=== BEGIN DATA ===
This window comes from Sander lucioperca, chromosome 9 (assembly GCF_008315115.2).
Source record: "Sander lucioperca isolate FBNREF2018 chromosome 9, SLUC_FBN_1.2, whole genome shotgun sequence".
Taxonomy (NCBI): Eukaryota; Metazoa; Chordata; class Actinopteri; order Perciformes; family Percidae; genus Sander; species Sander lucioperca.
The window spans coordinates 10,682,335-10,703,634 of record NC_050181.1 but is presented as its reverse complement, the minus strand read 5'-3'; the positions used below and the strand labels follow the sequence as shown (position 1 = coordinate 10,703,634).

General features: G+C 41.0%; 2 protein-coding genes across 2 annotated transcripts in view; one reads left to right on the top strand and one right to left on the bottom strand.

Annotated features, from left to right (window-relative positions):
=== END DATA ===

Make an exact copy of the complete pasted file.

This window comes from Sander lucioperca, chromosome 9 (assembly GCF_008315115.2).
Source record: "Sander lucioperca isolate FBNREF2018 chromosome 9, SLUC_FBN_1.2, whole genome shotgun sequence".
Taxonomy (NCBI): Eukaryota; Metazoa; Chordata; class Actinopteri; order Perciformes; family Percidae; genus Sander; species Sander lucioperca.
The window spans coordinates 10,682,335-10,703,634 of record NC_050181.1 but is presented as its reverse complement, the minus strand read 5'-3'; the positions used below and the strand labels follow the sequence as shown (position 1 = coordinate 10,703,634).

General features: G+C 41.0%; 2 protein-coding genes across 2 annotated transcripts in view; one reads left to right on the top strand and one right to left on the bottom strand.

Annotated features, from left to right (window-relative positions):